A capacitance sounding method has been proposed and developed for the real-time evaluation of the actual thickness and dielectric permitivity of the asphalt pavement. The distinguished feature is that the measured signal depends only on the thickness and the electrical permitivity of the asphalt layer, so that all underlying layers affect the measured capacitance in no way.

The proposed method is based on a profound mathematical background. This includes the formulation of the corresponding 2D mathematical model, the algorithms to solve forward and inverse problems and the EGOZA software to realise them. The effective method of "preserving" the results of the 2D forward mathematical simulation makes it possible to provide the real-time 2D inversion of the capacitance sounding data.

An extensive feasibility study of the capacitance sounding method has been carried out. A laboratory model of EGOZA equipment has been designed and constructed. A possibility to obtain the dielectric constant and the thickness of the asphalt pavement as the solution of the inverse problem allows to circumvent the problems found in the prior art: a great amount of errors caused by variations in temperature, binder mixture and the aggregate. Another advantage of the method is a decrease in the number of pavement core samples needed. The capacitance sounding method shows a very good lateral resolution: about 40 cm from the measurement point.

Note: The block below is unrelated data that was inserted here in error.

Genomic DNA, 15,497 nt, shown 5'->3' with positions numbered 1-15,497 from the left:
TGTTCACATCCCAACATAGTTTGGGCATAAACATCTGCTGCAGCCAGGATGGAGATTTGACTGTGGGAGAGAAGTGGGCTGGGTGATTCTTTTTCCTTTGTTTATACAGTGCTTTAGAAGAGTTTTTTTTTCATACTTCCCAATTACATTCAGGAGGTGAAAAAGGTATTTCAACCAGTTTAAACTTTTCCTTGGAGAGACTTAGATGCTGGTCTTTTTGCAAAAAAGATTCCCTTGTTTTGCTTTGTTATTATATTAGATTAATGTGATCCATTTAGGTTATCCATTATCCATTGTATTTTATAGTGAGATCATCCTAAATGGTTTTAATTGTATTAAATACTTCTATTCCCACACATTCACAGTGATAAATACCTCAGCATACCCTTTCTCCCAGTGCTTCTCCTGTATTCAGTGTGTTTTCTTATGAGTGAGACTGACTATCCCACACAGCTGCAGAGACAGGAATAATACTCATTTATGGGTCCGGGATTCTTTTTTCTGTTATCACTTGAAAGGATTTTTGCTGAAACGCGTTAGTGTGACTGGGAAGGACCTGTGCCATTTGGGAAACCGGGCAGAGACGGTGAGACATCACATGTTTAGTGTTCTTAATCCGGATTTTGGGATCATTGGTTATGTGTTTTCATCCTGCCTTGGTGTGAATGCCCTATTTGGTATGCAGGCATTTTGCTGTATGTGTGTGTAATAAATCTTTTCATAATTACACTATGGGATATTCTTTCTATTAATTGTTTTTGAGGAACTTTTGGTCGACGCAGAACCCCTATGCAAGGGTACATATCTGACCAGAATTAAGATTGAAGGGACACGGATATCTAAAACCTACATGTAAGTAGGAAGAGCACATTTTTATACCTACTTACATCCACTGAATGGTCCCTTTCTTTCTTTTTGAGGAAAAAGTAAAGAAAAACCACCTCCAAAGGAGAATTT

The trial field tests were performed with the EGOZA equipment on heavy-traffic road in the neighbourhood of Novosibirsk. The comparison of the field trials results with the core samples analysis has confirmed the efficiency of the proposed method.

The research leading to this paper was funded by the Ministry of Education of Russia under grant no. E02-8.0-40

References